\"untutored girl from a lowly part of Liverpool\"
In other words uneducated from working class area (total un PC thing to say nowadays)...
or as Cilla says: dead thick!

jerrie
United Kingdom
Local time: 22:17
Native speaker of: Native in EnglishEnglish
PRO pts in pair: 773
Grading comment
Thank you very much!

Peer comments on this answer (and responses from the answerer)
agree  NancyLynn
1 min

agree  john mason: Yes, but because she hadn't been 'properly' educated.
4 mins

agree  Amy Williams: yes, and 'dead' very liverpudlian.
6 mins
  -> Thanks

agree  Armorel Young: yes, thick means dense or stupid, it's not the same as naive
20 mins

agree  Gordon Darroch
24 mins
  -> Thanks

agree  vixen
34 mins

agree  AngieD
47 mins

agree  David Knowles
52 mins

agree  xxxIanW
1 hr

agree  DGK T-I
1 hr

agree  Refugio
1 hr

agree  Charlie Bavington
1 hr

agree  Jörgen Slet
1 hr
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5 mins   confidence: Answerer confidence 5/5 peer agreement (net): +1
absolutely obtuse


Explanation:
That is, dull or slow of mind or apprehension. The adverb "dead" is just an intensifier used in this case with the meaning of "to the last degree", as in "dead ripe" or "dead-tired" or "dead certain" (MWU).

Cheerio,

V

Valentín Hernández Lima
Spain
Local time: 22:17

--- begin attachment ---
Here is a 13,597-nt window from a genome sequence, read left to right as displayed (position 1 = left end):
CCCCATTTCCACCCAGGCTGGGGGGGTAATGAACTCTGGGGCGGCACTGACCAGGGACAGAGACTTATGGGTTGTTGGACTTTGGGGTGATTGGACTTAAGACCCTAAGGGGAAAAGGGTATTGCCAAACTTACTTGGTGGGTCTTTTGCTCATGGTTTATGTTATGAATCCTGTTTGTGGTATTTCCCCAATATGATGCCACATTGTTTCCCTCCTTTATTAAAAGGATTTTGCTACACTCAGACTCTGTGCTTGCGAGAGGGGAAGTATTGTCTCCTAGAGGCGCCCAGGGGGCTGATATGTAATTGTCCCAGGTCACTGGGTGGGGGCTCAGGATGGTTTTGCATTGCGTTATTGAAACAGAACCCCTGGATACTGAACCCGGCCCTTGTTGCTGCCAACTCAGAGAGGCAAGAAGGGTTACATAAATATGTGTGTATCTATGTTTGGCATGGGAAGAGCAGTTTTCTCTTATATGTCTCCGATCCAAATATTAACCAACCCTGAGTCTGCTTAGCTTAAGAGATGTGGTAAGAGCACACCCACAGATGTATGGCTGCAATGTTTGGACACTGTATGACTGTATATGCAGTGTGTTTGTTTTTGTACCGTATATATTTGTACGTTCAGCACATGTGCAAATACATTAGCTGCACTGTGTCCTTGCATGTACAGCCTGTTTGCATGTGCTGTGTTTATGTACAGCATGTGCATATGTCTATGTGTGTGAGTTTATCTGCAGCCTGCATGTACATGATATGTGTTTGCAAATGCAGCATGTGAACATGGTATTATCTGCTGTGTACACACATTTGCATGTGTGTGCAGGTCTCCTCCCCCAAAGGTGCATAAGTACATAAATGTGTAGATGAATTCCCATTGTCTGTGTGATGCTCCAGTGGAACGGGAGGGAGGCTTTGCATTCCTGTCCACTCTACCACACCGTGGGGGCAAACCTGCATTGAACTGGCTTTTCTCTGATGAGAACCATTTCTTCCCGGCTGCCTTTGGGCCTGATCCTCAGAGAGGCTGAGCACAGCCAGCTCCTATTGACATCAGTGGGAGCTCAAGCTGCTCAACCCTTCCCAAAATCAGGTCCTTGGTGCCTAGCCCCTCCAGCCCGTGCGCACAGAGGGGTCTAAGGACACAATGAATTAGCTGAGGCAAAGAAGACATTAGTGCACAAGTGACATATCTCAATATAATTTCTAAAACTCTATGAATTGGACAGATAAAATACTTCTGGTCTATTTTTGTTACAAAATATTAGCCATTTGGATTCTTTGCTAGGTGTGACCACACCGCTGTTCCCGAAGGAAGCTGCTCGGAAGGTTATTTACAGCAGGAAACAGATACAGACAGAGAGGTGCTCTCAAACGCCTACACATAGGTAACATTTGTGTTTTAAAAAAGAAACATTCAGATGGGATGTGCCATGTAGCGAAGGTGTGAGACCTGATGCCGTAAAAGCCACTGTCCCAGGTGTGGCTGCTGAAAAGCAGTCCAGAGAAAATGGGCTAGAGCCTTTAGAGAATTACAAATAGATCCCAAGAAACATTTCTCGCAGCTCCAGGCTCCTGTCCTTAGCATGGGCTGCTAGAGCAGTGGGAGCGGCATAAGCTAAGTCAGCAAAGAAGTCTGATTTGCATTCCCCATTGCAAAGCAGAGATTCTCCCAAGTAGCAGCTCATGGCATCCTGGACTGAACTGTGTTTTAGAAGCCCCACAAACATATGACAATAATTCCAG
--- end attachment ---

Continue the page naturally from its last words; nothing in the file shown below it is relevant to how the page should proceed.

Native speaker of: Native in SpanishSpanish
PRO pts in pair: 8

Peer comments on this answer (and responses from the answerer)
agree  Refugio
2 hrs
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13 mins   confidence: Answerer confidence 4/5Answerer confidence 4/5
daft


Explanation:
is another term liverpuddlian Cilla might have chosen to describe her stupidity :o)

Tieland Here We Come!
... For Christ’s sake, if they’re daft enough to give the stuff away, what do they ... I
got chatting with a Mickey Mouser [Liverpuddlian] who was on our flight. ...
www.bahtbus.com/articles/readers/ bj-tielandherewecome.html

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Note added at 2 hrs 51 mins (2003-11-10 22:43:42 GMT)
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daft - stupid, as in \'as daft as a dormouse\'
from \"the beginner\'s guide to yorkshire\"

http://www.yorkshire-ess.org.uk/beginners_guide.html



Lisa Lloyd
Local time: 22:17
Native speaker of: Native in SwedishSwedish

Peer comments on this answer (and responses from the answerer)
neutral  Refugio: daft is a little different, more like crazy
59 mins
  -> not where I live (northern England) + please see ref above